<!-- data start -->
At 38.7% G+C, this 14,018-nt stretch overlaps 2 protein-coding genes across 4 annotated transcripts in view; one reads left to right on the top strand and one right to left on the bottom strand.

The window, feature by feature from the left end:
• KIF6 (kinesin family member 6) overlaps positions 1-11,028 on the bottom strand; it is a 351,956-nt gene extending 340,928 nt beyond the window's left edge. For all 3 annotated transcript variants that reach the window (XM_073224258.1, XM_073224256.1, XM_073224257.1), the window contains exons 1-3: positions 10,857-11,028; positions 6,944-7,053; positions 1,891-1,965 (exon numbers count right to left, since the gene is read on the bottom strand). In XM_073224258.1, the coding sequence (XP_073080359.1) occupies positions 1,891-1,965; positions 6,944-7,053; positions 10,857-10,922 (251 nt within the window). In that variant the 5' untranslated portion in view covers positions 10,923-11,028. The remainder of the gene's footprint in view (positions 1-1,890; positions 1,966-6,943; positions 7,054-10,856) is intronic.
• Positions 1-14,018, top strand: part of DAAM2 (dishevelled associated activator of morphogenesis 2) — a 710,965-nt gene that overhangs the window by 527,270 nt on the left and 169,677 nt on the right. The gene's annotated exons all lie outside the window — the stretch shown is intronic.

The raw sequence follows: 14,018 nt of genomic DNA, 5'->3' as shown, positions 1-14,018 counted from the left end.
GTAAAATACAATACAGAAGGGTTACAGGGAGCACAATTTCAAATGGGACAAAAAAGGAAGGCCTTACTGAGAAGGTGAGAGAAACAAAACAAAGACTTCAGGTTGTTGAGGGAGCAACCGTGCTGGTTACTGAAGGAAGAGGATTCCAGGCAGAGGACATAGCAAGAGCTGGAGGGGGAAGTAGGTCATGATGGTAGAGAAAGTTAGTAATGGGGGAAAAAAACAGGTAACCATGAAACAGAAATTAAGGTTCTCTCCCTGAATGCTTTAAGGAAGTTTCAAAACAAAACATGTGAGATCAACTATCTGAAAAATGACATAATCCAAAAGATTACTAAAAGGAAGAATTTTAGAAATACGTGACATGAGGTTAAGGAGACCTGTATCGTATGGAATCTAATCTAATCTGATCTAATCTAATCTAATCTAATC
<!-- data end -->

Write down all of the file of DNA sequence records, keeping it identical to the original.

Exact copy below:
At 38.7% G+C, this 14,018-nt stretch overlaps 2 protein-coding genes across 4 annotated transcripts in view; one reads left to right on the top strand and one right to left on the bottom strand.

The window, feature by feature from the left end:
• KIF6 (kinesin family member 6) overlaps positions 1-11,028 on the bottom strand; it is a 351,956-nt gene extending 340,928 nt beyond the window's left edge. For all 3 annotated transcript variants that reach the window (XM_073224258.1, XM_073224256.1, XM_073224257.1), the window contains exons 1-3: positions 10,857-11,028; positions 6,944-7,053; positions 1,891-1,965 (exon numbers count right to left, since the gene is read on the bottom strand). In XM_073224258.1, the coding sequence (XP_073080359.1) occupies positions 1,891-1,965; positions 6,944-7,053; positions 10,857-10,922 (251 nt within the window). In that variant the 5' untranslated portion in view covers positions 10,923-11,028. The remainder of the gene's footprint in view (positions 1-1,890; positions 1,966-6,943; positions 7,054-10,856) is intronic.
• Positions 1-14,018, top strand: part of DAAM2 (dishevelled associated activator of morphogenesis 2) — a 710,965-nt gene that overhangs the window by 527,270 nt on the left and 169,677 nt on the right. The gene's annotated exons all lie outside the window — the stretch shown is intronic.

The raw sequence follows: 14,018 nt of genomic DNA, 5'->3' as shown, positions 1-14,018 counted from the left end.
GTAAAATACAATACAGAAGGGTTACAGGGAGCACAATTTCAAATGGGACAAAAAAGGAAGGCCTTACTGAGAAGGTGAGAGAAACAAAACAAAGACTTCAGGTTGTTGAGGGAGCAACCGTGCTGGTTACTGAAGGAAGAGGATTCCAGGCAGAGGACATAGCAAGAGCTGGAGGGGGAAGTAGGTCATGATGGTAGAGAAAGTTAGTAATGGGGGAAAAAAACAGGTAACCATGAAACAGAAATTAAGGTTCTCTCCCTGAATGCTTTAAGGAAGTTTCAAAACAAAACATGTGAGATCAACTATCTGAAAAATGACATAATCCAAAAGATTACTAAAAGGAAGAATTTTAGAAATACGTGACATGAGGTTAAGGAGACCTGTATCGTATGGAATCTAATCTAATCTGATCTAATCTAATCTAATCTAATC